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What happens when ended function f() and g() ?

#include<iostream>
using namespace std;

class A
{
     ~A(){}

}
void f()
{
    cout << "terminate" << endl;

}
void g()
{
    cout << "unexpected" << endl;
}



int main()
{
    set_terminate(f);
    set_unexpected(g);
    throw 5;
    cout << "end" << endl;
    return 0;
}

Why is called abort() function? And when is called destruktor? I can't find logic :((((((((

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The destructor is called when the instance of a class it is part of goes out of scope. In your case, that's never, because you've got no instance of A. –  jrok Mar 16 '13 at 13:08
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2 Answers 2

up vote 0 down vote accepted

The relevant rules are clearly defined in the standard, There are a number of rules but simply said and put the ones that apply to your example are:

  • throw without a catch results in call to terminate or the function set for it.
  • When a exception thrown does not match the exception specification results in a call to unexpected or the function set for it.

15.1 Throwing an exception
Para 8:

If no exception is presently being handled, executing a throw-expression with no operand calls terminate() (15.5.1).

15.4 Exception specifications
Para 8:

Whenever an exception is thrown and the search for a handler (15.3) encounters the outermost block of a function with an exception-specification, the function unexpected() is called (15.5.2) if the exceptionspecification does not allow the exception


Why does your program call abort?

Your program has an undefined behavior. It is compliant with the fact that you set the terminate_handler appropriately and as you notice the program does result in call to f() but the required behavior for a terminate_handler function is:

C++03 Standard 18.6.3.1.2:

A terminate_handler shall terminate execution of the program without returning to the caller.

Your terminate_handler function f does not satisfy this condition and hence results in Undefined behavior and technically it is possible that you can get any behavior, your implementation chooses to call abort in this situation. Nothing stops it from doing so.

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Thanks for answers, but why in my example called abort() after function f() ? –  STL programmer Mar 16 '13 at 13:23
    
@GrigorApoyan: Because f returns. Because it returns, it's not an appropriate terminate handler so you have UB. (ISO/IEC 14882:2011 18.8.3.1/2: Required behavior: A terminate_handler shall terminate execution of the program without returning to the caller.) –  Charles Bailey Mar 16 '13 at 13:27
    
@GrigorApoyan: The reason is exactly what Charles Bailey says, I updated the answer to add the relevant citation. –  Alok Save Mar 16 '13 at 13:34
    
@CharlesBailey: uhm...I was referring the C++03 standard. –  Alok Save Mar 16 '13 at 13:36
    
@AlokSave: Sorry, I didn't see that; I must be going blind. Just FYI the 03 standard has been withdrawn. –  Charles Bailey Mar 16 '13 at 13:37
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Can anyone tell me when called terminate(), and when unexpected()?

In your case, your terminate handler will be invoked. You can verify this here.

Concerning std::terminate(), paragraph 15.5.1/1-2 contains a note which makes a pretty exhaustive list of the situation in which it is called (the part in bold font is what applies in your case):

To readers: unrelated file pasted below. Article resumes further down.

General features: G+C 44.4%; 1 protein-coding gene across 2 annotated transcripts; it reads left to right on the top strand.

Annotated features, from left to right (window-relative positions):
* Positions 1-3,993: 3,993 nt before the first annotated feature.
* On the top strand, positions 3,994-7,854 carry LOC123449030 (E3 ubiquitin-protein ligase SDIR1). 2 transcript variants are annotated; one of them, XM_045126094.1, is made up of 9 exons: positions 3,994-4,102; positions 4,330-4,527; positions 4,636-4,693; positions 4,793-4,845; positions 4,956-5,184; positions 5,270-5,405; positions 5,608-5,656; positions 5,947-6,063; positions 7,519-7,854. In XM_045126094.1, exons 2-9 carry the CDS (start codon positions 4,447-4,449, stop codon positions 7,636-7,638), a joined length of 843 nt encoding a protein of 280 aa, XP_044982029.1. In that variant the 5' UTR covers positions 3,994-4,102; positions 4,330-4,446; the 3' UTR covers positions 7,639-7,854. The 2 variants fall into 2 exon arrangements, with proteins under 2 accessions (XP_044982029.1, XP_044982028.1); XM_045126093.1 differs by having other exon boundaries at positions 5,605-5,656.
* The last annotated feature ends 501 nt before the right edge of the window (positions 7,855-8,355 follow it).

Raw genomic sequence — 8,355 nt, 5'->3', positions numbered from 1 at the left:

1 In some situations exception handling must be abandoned for less subtle error handling techniques. [ Note: These situations are:

— when the exception handling mechanism, after completing the initialization of the exception object but before activation of a handler for the exception (15.1), calls a function that exits via an exception, or

when the exception handling mechanism cannot find a handler for a thrown exception (15.3), or

— when the search for a handler (15.3) encounters the outermost block of a function with a noexcept specification that does not allow the exception (15.4), or

— when the destruction of an object during stack unwinding (15.2) terminates by throwing an exception, or

— when initialization of a non-local variable with static or thread storage duration (3.6.2) exits via an exception, or

— when destruction of an object with static or thread storage duration exits via an exception (3.6.3), or

— when execution of a function registered with std::atexit or std::at_quick_exit exits via an exception (18.5), or

— when a throw-expression with no operand attempts to rethrow an exception and no exception is being handled (15.1), or

— when std::unexpected throws an exception which is not allowed by the previously violated dynamicexception- specification, and std::bad_exception is not included in that dynamic-exception-specification (15.5.2), or

— when the implementation’s default unexpected exception handler is called (D.11.1), or

— when the function std::nested_exception::rethrow_nested is called for an object that has captured no exception (18.8.6), or

— when execution of the initial function of a thread exits via an exception (30.3.1.2), or

— when the destructor or the copy assignment operator is invoked on an object of type std::thread that refers to a joinable thread (30.3.1.3, 30.3.1.4). —end note ]

2 In such cases, std::terminate() is called (18.8.3). [...]

Concerning std::unexpected(), per Paragraph 15.4/9:

Whenever an exception is thrown and the search for a handler (15.3) encounters the outermost block of a function with an exception-specification that does not allow the exception, then,

— if the exception-specification is a dynamic-exception-specification, the function std::unexpected() is called (15.5.2),

— otherwise, the function std::terminate() is called (15.5.1).

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